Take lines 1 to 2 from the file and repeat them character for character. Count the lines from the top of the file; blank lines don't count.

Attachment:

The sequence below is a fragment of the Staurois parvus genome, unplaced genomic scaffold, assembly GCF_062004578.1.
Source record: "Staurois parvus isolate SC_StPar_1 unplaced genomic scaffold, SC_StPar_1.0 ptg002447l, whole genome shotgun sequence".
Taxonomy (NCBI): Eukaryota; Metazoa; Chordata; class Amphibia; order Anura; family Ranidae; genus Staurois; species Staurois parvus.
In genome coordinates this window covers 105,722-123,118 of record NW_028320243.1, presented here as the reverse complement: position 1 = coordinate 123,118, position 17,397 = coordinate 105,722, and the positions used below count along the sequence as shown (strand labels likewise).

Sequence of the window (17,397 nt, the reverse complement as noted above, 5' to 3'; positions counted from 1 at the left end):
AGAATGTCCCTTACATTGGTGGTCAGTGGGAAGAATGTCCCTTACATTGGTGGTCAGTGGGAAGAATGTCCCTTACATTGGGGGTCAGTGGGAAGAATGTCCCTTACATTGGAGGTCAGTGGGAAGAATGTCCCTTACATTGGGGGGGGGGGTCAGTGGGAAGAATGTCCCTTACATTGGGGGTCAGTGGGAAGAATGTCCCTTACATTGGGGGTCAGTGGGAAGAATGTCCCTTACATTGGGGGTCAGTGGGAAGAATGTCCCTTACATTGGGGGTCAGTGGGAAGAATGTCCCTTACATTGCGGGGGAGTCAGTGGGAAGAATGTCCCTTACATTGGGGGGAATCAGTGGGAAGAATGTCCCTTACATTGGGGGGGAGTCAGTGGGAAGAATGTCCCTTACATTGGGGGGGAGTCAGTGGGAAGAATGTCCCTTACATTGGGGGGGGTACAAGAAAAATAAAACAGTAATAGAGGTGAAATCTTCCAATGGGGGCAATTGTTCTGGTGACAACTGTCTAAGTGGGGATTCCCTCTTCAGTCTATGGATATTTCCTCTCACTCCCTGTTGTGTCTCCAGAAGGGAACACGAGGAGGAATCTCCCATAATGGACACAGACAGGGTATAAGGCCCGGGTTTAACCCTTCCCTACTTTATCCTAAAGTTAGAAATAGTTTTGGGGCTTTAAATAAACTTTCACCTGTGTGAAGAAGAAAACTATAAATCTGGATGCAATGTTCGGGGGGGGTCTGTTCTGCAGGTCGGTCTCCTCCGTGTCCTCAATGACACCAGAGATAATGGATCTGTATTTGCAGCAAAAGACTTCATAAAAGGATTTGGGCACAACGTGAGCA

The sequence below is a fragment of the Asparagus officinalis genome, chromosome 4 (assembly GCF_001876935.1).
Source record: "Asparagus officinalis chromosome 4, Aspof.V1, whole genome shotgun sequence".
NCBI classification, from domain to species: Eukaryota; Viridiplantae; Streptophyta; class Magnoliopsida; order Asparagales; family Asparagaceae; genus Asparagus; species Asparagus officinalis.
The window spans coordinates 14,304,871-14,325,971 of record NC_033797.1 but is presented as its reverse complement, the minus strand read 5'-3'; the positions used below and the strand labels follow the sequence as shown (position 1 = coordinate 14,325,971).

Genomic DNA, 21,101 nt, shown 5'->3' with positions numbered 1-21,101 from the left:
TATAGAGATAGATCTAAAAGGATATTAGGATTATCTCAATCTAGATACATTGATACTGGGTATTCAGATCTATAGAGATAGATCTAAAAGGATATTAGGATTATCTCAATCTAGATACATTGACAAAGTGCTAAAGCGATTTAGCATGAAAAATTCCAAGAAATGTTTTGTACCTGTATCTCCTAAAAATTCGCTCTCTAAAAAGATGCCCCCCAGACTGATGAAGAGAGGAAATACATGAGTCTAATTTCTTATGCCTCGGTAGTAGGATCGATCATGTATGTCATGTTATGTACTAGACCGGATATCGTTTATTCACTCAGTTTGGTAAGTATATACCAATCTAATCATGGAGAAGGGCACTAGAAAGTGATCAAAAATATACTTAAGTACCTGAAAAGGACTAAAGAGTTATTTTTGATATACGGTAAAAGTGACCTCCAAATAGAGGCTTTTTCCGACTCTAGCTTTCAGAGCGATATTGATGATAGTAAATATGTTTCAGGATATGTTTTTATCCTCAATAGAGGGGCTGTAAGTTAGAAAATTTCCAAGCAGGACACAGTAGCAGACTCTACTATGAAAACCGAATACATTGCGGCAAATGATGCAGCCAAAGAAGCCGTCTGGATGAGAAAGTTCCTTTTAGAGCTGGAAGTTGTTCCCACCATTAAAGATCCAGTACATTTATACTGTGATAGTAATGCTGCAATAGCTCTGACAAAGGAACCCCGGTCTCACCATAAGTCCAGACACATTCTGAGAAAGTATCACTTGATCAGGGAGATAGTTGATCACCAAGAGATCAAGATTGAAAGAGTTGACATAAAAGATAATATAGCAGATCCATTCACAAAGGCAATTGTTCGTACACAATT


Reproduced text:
The sequence below is a fragment of the Staurois parvus genome, unplaced genomic scaffold, assembly GCF_062004578.1.
Source record: "Staurois parvus isolate SC_StPar_1 unplaced genomic scaffold, SC_StPar_1.0 ptg002447l, whole genome shotgun sequence".